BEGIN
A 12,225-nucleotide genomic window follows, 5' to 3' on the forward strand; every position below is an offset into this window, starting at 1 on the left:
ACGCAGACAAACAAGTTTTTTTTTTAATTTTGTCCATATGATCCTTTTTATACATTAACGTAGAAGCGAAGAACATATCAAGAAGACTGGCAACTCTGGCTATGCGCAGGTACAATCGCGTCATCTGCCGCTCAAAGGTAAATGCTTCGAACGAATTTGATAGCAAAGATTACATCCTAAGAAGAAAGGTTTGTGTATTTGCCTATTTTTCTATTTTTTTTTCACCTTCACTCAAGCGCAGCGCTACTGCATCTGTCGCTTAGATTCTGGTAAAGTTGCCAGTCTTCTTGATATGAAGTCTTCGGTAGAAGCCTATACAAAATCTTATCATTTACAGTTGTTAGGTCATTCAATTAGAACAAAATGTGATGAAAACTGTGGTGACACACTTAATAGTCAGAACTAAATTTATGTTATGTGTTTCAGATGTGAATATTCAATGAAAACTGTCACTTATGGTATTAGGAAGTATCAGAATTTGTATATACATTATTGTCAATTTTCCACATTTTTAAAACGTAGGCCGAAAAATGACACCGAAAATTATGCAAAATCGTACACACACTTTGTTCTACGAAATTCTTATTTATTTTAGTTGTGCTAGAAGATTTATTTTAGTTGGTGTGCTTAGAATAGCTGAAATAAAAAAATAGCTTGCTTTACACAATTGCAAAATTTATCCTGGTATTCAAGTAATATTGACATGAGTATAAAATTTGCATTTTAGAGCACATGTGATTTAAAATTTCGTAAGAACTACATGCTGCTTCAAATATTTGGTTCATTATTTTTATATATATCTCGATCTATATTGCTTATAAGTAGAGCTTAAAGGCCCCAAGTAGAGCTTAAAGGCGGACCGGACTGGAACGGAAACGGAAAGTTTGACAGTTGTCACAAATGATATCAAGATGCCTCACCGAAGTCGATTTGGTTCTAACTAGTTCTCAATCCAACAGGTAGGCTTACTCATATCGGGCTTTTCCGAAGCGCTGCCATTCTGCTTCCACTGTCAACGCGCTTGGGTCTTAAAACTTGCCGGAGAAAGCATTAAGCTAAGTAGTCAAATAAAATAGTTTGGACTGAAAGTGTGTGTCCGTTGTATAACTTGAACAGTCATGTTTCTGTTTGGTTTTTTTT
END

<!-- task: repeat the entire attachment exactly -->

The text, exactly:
A 12,225-nucleotide genomic window follows, 5' to 3' on the forward strand; every position below is an offset into this window, starting at 1 on the left:
ACGCAGACAAACAAGTTTTTTTTTTAATTTTGTCCATATGATCCTTTTTATACATTAACGTAGAAGCGAAGAACATATCAAGAAGACTGGCAACTCTGGCTATGCGCAGGTACAATCGCGTCATCTGCCGCTCAAAGGTAAATGCTTCGAACGAATTTGATAGCAAAGATTACATCCTAAGAAGAAAGGTTTGTGTATTTGCCTATTTTTCTATTTTTTTTTCACCTTCACTCAAGCGCAGCGCTACTGCATCTGTCGCTTAGATTCTGGTAAAGTTGCCAGTCTTCTTGATATGAAGTCTTCGGTAGAAGCCTATACAAAATCTTATCATTTACAGTTGTTAGGTCATTCAATTAGAACAAAATGTGATGAAAACTGTGGTGACACACTTAATAGTCAGAACTAAATTTATGTTATGTGTTTCAGATGTGAATATTCAATGAAAACTGTCACTTATGGTATTAGGAAGTATCAGAATTTGTATATACATTATTGTCAATTTTCCACATTTTTAAAACGTAGGCCGAAAAATGACACCGAAAATTATGCAAAATCGTACACACACTTTGTTCTACGAAATTCTTATTTATTTTAGTTGTGCTAGAAGATTTATTTTAGTTGGTGTGCTTAGAATAGCTGAAATAAAAAAATAGCTTGCTTTACACAATTGCAAAATTTATCCTGGTATTCAAGTAATATTGACATGAGTATAAAATTTGCATTTTAGAGCACATGTGATTTAAAATTTCGTAAGAACTACATGCTGCTTCAAATATTTGGTTCATTATTTTTATATATATCTCGATCTATATTGCTTATAAGTAGAGCTTAAAGGCCCCAAGTAGAGCTTAAAGGCGGACCGGACTGGAACGGAAACGGAAAGTTTGACAGTTGTCACAAATGATATCAAGATGCCTCACCGAAGTCGATTTGGTTCTAACTAGTTCTCAATCCAACAGGTAGGCTTACTCATATCGGGCTTTTCCGAAGCGCTGCCATTCTGCTTCCACTGTCAACGCGCTTGGGTCTTAAAACTTGCCGGAGAAAGCATTAAGCTAAGTAGTCAAATAAAATAGTTTGGACTGAAAGTGTGTGTCCGTTGTATAACTTGAACAGTCATGTTTCTGTTTGGTTTTTTTT